Sampling Error’s Effect on Research Results

Are you providing your advertisers and prospects with current and credible data about your audience? With media kit planning just around the corner, it might be time to conduct a readership survey. An important piece of quality research is how well it represents the audience being surveyed. Below is some information to help understand why the number of responses matter.

Find out what it means when they say, “Results are subject to a Maximum Sampling Error (MSE) of ± 4% at the 95% confidence level”.

Maximum Sampling Error is the ± figure you see associated with survey results (“Results are subject to a Maximum Sampling Error (MSE) of ± 4% at the 95% confidence level”). That means the chances are 95 in 100 that the results you get from the survey are within 4 percentage points—higher or lower—of the true percentage for the entire population.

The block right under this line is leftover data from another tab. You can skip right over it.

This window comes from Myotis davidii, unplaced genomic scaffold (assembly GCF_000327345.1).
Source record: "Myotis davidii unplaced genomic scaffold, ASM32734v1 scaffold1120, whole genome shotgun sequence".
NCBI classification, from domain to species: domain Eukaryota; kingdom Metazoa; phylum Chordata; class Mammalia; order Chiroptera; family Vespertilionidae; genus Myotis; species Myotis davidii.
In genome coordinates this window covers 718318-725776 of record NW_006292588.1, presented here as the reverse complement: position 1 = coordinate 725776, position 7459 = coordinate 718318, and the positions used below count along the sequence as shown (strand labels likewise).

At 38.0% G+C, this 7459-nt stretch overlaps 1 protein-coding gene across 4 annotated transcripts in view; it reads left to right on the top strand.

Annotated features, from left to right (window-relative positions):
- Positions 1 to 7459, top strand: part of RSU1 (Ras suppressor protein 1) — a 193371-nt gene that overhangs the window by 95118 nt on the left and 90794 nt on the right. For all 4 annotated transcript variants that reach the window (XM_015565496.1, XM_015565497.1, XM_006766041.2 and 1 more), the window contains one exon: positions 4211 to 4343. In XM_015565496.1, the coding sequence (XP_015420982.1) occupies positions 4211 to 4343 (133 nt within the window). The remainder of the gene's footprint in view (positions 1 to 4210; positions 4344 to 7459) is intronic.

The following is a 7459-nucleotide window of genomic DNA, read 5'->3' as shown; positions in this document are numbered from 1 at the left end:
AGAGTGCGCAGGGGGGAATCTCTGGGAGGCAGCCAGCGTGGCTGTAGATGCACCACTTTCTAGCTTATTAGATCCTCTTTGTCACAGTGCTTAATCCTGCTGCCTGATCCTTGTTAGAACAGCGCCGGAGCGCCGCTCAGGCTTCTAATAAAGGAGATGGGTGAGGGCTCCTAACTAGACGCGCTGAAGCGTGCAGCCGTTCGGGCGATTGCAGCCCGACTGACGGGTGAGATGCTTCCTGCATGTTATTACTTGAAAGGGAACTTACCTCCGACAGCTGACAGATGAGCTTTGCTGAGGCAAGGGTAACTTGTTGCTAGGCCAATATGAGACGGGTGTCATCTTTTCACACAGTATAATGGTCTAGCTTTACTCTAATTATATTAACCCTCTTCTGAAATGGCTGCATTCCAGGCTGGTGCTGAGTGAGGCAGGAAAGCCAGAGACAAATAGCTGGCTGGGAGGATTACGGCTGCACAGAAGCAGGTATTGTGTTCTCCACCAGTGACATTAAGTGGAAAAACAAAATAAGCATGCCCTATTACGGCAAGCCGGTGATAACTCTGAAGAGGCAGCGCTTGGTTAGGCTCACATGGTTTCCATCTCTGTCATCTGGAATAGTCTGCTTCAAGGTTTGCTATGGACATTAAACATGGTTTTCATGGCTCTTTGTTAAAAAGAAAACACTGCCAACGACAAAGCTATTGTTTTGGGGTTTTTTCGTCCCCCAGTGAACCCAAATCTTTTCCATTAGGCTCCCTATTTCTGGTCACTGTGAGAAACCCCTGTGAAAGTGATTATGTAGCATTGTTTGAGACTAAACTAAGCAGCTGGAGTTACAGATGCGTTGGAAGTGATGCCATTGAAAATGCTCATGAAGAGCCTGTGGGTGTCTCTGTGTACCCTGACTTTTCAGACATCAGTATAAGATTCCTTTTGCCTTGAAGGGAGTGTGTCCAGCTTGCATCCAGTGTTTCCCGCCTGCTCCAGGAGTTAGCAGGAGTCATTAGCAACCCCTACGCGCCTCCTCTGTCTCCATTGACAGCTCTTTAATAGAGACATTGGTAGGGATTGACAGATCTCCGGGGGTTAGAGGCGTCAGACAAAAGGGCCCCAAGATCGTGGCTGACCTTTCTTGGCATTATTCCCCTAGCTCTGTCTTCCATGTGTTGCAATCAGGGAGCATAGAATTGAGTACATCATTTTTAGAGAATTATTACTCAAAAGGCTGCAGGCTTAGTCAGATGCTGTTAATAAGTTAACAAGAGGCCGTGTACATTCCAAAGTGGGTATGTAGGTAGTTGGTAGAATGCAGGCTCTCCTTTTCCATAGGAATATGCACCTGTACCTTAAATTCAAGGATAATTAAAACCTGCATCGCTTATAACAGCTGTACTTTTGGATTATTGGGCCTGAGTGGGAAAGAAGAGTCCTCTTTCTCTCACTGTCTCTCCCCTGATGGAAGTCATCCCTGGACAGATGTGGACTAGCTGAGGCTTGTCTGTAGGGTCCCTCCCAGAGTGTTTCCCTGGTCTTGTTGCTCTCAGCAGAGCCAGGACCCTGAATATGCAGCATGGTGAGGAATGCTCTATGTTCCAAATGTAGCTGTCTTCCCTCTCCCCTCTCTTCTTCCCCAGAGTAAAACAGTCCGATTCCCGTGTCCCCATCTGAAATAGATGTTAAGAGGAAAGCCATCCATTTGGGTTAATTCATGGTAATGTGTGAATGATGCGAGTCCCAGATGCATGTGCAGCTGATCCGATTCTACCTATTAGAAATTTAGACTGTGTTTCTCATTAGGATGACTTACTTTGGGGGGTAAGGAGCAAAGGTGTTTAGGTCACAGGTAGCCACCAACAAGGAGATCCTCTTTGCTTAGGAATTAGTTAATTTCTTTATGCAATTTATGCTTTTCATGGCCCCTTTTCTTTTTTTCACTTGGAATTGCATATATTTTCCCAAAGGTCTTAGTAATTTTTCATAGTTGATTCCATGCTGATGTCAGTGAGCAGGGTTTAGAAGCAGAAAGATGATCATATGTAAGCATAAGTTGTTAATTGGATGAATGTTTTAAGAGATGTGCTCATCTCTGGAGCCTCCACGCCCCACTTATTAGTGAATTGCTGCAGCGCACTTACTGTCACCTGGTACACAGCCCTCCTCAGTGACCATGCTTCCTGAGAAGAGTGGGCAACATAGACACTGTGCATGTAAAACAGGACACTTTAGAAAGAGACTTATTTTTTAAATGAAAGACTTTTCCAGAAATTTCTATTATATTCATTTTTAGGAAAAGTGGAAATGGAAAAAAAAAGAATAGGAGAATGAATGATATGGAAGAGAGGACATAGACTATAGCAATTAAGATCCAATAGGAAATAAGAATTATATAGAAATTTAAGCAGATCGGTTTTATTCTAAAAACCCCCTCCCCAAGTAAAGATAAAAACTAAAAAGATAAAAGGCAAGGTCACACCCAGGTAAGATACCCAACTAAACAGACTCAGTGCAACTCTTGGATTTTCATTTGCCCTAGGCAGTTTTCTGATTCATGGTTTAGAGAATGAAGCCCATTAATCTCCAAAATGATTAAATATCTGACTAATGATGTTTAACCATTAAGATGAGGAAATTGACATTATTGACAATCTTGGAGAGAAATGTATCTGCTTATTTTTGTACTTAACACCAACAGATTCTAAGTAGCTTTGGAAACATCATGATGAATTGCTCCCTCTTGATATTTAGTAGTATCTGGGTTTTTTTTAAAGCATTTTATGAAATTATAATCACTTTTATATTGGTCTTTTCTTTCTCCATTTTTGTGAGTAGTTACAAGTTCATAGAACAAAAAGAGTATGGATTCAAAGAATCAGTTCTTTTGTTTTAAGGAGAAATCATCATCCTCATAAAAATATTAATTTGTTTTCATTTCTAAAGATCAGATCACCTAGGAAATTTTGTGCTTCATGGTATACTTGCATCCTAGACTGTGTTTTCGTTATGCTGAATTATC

Let’s say you conducted a survey asking which feature respondents liked best. 54% said feature A and 44% said feature B. It would appear to be a clear mandate for feature A, but a look at how the number of responses impacts data precision. Depending on how many responses were included in the analysis, the story isn’t so clear.

Maximum Sampling Error is primarily based on the number of responses the survey yields: the more responses your results are based on, the lower the error. Unfortunately, as you can see from the graph below, the relationship is exponential rather than linear. For example, in order to cut the MSE in half, you need to quadruple the number of responses.

For more information, contact Steve Blom